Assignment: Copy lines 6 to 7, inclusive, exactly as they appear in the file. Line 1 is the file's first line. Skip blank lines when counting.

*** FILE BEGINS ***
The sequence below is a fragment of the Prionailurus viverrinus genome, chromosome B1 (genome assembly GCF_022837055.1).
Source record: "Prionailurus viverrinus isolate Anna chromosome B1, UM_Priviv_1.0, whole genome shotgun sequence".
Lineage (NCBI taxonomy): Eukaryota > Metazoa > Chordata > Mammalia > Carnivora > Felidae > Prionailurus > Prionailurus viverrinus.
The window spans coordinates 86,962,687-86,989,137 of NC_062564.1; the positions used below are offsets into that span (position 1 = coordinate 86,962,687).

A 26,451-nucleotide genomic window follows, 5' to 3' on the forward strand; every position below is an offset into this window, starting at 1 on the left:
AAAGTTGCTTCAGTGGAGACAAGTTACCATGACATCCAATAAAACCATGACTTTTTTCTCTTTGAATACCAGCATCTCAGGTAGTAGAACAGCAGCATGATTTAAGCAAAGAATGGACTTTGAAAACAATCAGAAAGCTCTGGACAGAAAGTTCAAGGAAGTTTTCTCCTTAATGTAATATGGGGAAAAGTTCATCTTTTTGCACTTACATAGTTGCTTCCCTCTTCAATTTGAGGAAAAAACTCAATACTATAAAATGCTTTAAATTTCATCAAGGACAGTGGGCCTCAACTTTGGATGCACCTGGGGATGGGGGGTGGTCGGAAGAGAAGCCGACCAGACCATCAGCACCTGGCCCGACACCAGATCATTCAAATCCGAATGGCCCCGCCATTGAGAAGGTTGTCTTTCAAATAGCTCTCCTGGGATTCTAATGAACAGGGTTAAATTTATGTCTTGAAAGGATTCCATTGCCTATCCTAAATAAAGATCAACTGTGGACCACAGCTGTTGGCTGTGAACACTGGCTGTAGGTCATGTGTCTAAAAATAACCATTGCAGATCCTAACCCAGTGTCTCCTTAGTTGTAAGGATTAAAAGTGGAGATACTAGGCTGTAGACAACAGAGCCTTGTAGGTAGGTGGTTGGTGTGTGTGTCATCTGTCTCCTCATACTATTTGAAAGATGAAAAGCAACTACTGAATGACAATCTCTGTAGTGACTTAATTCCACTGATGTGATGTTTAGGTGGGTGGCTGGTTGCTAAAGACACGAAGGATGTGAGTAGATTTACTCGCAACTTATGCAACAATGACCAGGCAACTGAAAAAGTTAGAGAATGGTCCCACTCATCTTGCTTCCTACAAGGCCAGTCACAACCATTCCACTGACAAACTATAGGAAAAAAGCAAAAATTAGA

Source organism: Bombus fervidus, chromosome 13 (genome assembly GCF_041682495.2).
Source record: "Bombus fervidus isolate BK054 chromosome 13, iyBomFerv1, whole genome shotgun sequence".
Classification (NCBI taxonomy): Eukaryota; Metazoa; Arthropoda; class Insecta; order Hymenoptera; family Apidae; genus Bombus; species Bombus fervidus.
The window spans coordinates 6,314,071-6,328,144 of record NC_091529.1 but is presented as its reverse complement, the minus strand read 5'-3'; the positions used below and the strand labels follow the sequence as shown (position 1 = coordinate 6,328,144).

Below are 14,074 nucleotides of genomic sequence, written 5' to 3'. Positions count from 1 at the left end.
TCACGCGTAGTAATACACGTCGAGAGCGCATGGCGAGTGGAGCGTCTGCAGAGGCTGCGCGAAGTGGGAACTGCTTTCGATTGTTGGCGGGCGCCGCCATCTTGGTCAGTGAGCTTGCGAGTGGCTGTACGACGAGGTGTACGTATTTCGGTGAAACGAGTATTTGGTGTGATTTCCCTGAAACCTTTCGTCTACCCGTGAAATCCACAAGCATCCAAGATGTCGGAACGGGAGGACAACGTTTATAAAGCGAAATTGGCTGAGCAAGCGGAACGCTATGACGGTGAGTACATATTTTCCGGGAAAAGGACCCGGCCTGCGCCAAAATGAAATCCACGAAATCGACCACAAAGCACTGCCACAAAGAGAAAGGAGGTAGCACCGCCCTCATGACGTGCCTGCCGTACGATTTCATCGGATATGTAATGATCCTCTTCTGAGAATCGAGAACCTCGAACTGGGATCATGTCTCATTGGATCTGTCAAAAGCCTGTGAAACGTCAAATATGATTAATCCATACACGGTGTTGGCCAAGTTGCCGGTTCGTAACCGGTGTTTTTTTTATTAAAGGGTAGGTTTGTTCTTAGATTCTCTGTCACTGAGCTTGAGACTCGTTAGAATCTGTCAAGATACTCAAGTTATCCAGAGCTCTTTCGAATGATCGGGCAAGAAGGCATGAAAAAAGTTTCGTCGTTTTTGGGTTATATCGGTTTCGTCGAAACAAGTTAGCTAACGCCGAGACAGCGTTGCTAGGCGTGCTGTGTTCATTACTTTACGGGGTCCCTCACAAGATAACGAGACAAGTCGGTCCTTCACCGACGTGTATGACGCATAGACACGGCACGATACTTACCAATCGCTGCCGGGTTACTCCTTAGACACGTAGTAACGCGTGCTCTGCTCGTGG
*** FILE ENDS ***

AAAGTTGCTTCAGTGGAGACAAGTTACCATGACATCCAATAAAACCATGACTTTTTTCTCTTTGAATACCAGCATCTCAGGTAGTAGAACAGCAGCATGATTTAAGCAAAGAATGGACTTTGAAAACAATCAGAAAGCTCTGGACAGAAAGTTCAAGGAAGTTTTCTCCTTAATGTAATATGGGGAAAAGTTCATCTTTTTGCACTTACATAGTTGCTTCCCTCTTCAATTTGAGGAAAAAACTCAATACTATAAAATGCTTTAAATTTCATCAAGGACAGTGGGCCTCAACTTTGGATGCACCTGGGGATGGGGGGTGGTCGGAAGAGAAGCCGACCAGACCATCAGCACCTGGCCCGACACCAGATCATTCAAATCCGAATGGCCCCGCCATTGAGAAGGTTGTCTTTCAAATAGCTCTCCTGGGATTCTAATGAACAGGGTTAAATTTATGTCTTGAAAGGATTCCATTGCCTATCCTAAATAAAGATCAACTGTGGACCACAGCTGTTGGCTGTGAACACTGGCTGTAGGTCATGTGTCTAAAAATAACCATTGCAGATCCTAACCCAGTGTCTCCTTAGTTGTAAGGATTAAAAGTGGAGATACTAGGCTGTAGACAACAGAGCCTTGTAGGTAGGTGGTTGGTGTGTGTGTCATCTGTCTCCTCATACTATTTGAAAGATGAAAAGCAACTACTGAATGACAATCTCTGTAGTGACTTAATTCCACTGATGTGATGTTTAGGTGGGTGGCTGGTTGCTAAAGACACGAAGGATGTGAGTAGATTTACTCGCAACTTATGCAACAATGACCAGGCAACTGAAAAAGTTAGAGAATGGTCCCACTCATCTTGCTTCCTACAAGGCCAGTCACAACCATTCCACTGACAAACTATAGGAAAAAAGCAAAAATTAGA

Source organism: Bombus fervidus, chromosome 13 (genome assembly GCF_041682495.2).